Advertisement

Epistocracy is a Wolf in Wolf’s Clothing

  • Justin KlocksiemEmail author
Article

Abstract

‘Epistocracy’ is the name of a type of political power structure in which the power is held by the knowledgable—for example, by restricting the right to vote to those who can demonstrate sufficient knowledge. Though Plato and Mill defended epistocratic views, it has found few contemporary advocates. In a recent book, however, Jason Brennan argues that epistocratic power structures are capable of outperforming democratic ones. His argument is two-pronged: first, he argues that democratic procedures with universal suffrage allow poorly-informed voters to pollute the electorate, and that doing so has negative policy-related consequences that are easily avoidable. Second, he argues that voting does not possess any non-intrinsic value, and so restricting suffrage to the educated does not result in a loss of status or standing for less well-educated persons in any meaningful way. I argue that epistocratic techniques are (a) impossible to implement fairly, and (b) represent an ineffective solution for the problems they are designed to solve. On these bases, I recommend rejecting it.

Keywords

Epistocracy Democracy Social philosophy 

Notes

References

  1. Anderson, Elizabeth. 2009. Democracy: instrumental vs. non-instrumental value. In Contemporary debates in political philosophy, ed. Thomas Christiano and John Christman, 27–213. Malden: Wiley-Blackwell.Google Scholar
  2. Astor, Maggie. 2018. Seven ways Alabama has made it harder to vote. New York Times. June 24, 2018. New York edition p. A12.Google Scholar
  3. Barnes, Robert, and Marimow, Ann E. 2016. Appeals court strikes down North Carolina’s voter-ID law. Washington Post. July 29, 2016. Washingtonpost.com.Google Scholar
  4. Brennan, Jason. 2011. The ethics of voting. Princeton: Princeton University Press.Google Scholar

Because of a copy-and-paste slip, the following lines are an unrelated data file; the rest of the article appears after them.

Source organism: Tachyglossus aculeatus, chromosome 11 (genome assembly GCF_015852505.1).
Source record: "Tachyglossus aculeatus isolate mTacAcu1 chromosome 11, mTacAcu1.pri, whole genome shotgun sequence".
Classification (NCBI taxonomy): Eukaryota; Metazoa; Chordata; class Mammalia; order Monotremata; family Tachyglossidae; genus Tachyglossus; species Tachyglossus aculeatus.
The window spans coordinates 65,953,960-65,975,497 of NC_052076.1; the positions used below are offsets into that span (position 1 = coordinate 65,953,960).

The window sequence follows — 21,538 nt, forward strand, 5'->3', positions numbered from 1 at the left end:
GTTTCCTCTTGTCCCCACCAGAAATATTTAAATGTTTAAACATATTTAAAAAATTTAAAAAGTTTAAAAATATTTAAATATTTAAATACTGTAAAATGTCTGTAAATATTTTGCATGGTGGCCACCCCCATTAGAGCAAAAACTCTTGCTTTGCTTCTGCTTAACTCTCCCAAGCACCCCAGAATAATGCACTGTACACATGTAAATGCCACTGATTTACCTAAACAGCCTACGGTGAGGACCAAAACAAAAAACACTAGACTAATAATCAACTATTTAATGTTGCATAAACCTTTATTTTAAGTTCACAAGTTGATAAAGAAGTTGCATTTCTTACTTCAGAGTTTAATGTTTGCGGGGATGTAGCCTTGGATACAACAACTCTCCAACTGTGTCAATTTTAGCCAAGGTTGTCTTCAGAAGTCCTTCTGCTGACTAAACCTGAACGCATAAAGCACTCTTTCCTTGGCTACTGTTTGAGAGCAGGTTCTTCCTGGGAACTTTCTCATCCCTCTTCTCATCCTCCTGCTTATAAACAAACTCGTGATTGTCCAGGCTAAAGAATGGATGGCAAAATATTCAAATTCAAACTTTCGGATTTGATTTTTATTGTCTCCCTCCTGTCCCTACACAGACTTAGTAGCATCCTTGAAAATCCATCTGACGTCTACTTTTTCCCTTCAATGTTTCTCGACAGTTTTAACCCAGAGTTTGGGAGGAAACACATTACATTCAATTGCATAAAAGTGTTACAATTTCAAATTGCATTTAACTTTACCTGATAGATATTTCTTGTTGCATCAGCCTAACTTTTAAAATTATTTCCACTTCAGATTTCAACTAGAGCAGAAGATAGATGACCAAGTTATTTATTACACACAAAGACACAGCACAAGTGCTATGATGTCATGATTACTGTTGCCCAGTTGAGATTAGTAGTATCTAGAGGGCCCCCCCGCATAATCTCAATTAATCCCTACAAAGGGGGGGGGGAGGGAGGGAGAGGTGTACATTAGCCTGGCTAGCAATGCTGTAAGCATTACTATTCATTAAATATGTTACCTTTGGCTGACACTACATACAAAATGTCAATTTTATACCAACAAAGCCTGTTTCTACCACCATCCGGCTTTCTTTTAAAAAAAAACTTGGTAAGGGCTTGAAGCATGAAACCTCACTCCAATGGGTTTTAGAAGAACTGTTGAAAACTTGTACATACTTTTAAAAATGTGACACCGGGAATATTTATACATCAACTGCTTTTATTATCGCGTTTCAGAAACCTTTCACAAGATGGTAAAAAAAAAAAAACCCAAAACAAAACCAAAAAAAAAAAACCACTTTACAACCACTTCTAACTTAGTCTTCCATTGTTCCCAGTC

5. Brennan, Jason. 2016. Against democracy. Princeton: Princeton University Press.CrossRefGoogle Scholar
  6. Caplan, Bryan. 2007. The myth of the rational voter. Princeton: Princeton University Press.Google Scholar
  7. Editorial Board. 2017. In Alabama, federal intervention protects minority rights. Washington Post. January 7, 2017. Washingtonpost.com.Google Scholar
  8. Estlund, David. 2008. Democratic authority. Princeton: Princeton University Press.Google Scholar
  9. Gilabert, Pablo. 2012. Is there a human right to democracy? A response to Joshua Cohen. Revista Latinoamericana de Filosofia Politica/Latin American Journal of Political Philosophy 1: 1–37.Google Scholar
  10. Griffin, Christopher. 2003. Democracy as a non-instrumentally just procedure. The Journal of Political Philosophy 11: 21–111.CrossRefGoogle Scholar
  11. Hajnal, Zoltan L., Lajevardi, Nazita, and Nielson, Lindsay. 2017. Do voter identification laws suppress minority voting? Yes. We did the research. Washington Post. February 15, 2017. Washingtonpost.com.Google Scholar
  12. Mill, John Stuart. 2015. Considerations on representative Government. In On liberty, utilitarianism, and other essays, ed. Mark Philp and Frederick Rosen, 178–405. Oxford: Oxford University Press.Google Scholar
  13. Nozick, Robert. 1989. The examined life. New York: Simon and Schuster.Google Scholar
  14. Schmidtz, David, and Jason Brennan. 2010. A brief history of liberty. Malden: Wiley-Blackwell.CrossRefGoogle Scholar
  15. Somin, Ilya. 1998. Voter ignorance and the democratic ideal. Critical Review 12: 58–413.CrossRefGoogle Scholar
  16. U.S. Census Bureau. 2017. Median income in the past 12 Months. <https://factfinder.census.gov>.
  17. Weber, Paul J. 2017. Texas voter ID law was designed to discriminate against minorities, judge rules. Washington Post. Google Scholar

Copyright information

© Springer Nature B.V. 2019

Authors and Affiliations

  1. 1.Department of PhilosophyNew Mexico State UniversityLas CrucesUSA

Personalised recommendations